Lately I’ve been pulling some books off of the junior fiction shelves and finding them so wonderful. These books often have a depth of feeling and thought that might surprise you. These are now my go to ‘summer beach reads’, though you won’t find me on the beach, usually!
I just whipped through a book by Frances O’Roark Dowell, called The Second Life of Abigail Walker, all about a girl who gets fed up with trying to fit in, and the surprising connections she makes as she takes ownership of who she really is. Oh, if only we could force our teenage girls to read such things, when they actually need them! There’s an appealing touch of mystery and magic thrown in, which is rather beautiful. I highly recommend it for kids and adults.
Then there’s Corey Ann Haydus’ Rules for Stealing Stars. Ostensibly a book about magic, this is really an unsparing, thoughtful and ultimately hopeful look at the complex loves and tensions between four sisters as they begin to challenge the unspoken rules for dealing with their mother’s mental illness. I found it engrossing, moving, and sometimes frightening. Definitely worth a read.
Or you could try Wishing Day, by Lauren Myracle. This is yet another book where a family is dealing with a mentally ill mom, family secrets, and, possibly, magic. Once again, the focus is on sisters, whose inner and outer lives are beautifully protrayed. I *highly* recommend it. Ms. Myracle gracefully juxtaposes an atmosphere of mystery with the every-day. In her hands, the commonplaces of growing up become themselves imbued with mystery. It is a lovely tale, and the first of a three part series.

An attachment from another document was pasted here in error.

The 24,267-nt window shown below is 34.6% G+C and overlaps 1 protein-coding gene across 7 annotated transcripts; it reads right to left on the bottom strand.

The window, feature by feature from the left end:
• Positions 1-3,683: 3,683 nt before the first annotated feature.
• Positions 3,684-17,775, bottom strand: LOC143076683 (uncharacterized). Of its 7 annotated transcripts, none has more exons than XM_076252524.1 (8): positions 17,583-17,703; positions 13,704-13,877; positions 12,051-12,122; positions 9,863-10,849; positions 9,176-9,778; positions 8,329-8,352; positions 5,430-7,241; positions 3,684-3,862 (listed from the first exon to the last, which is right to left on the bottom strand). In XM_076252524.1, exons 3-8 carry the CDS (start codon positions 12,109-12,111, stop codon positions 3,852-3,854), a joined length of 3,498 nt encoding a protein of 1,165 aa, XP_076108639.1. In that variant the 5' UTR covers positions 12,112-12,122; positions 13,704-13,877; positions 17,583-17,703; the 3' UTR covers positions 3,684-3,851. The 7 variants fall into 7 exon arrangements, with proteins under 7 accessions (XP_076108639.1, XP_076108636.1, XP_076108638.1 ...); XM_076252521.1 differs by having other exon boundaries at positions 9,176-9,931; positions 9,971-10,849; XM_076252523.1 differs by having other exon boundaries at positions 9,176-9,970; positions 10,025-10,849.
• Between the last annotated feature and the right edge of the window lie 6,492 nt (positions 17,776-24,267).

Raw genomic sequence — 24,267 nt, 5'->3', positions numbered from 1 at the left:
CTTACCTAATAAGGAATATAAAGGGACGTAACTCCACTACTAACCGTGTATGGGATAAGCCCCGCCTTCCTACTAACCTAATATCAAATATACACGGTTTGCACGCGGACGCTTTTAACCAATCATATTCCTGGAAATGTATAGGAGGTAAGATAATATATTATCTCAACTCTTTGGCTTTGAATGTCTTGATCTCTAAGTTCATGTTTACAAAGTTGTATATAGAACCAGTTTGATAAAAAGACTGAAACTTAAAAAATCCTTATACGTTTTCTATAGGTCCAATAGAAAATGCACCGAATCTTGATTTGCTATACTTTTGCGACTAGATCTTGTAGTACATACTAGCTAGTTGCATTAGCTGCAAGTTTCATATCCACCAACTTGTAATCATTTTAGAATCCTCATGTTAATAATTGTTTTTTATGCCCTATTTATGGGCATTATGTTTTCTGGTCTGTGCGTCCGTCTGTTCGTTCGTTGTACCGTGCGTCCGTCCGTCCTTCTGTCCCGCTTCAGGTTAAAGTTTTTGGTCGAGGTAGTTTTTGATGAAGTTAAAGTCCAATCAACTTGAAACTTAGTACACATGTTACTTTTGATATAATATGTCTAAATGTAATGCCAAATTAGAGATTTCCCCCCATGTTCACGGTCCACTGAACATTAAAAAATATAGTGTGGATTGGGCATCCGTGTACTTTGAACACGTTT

Lastly, I quite enjoyed The Secret of Dreadwillow Carse, by Brian Farrey. In a land in which peace has existed for centuries, and in which all of the common people literally cannot feel sorrow, there is one young girl who can feel the forbidden emotions, and one young princess who cannot stop asking questions. As in many of these books, “What price utopia?” is the question being asked. What sorts of inner gyrations must we go through, secrets be kept and subjects never broached to keep the peace? The answer in this book is not a happy one, but surprising none the less. I would not say this book has the emotional depth of the other novels I’ve mentioned, but it is certainly worth the time of an adult…at least this one!
So, if you’d like to try out the children’s section…you might be surprised about the good reads you find! I sure have a lot more to recommend!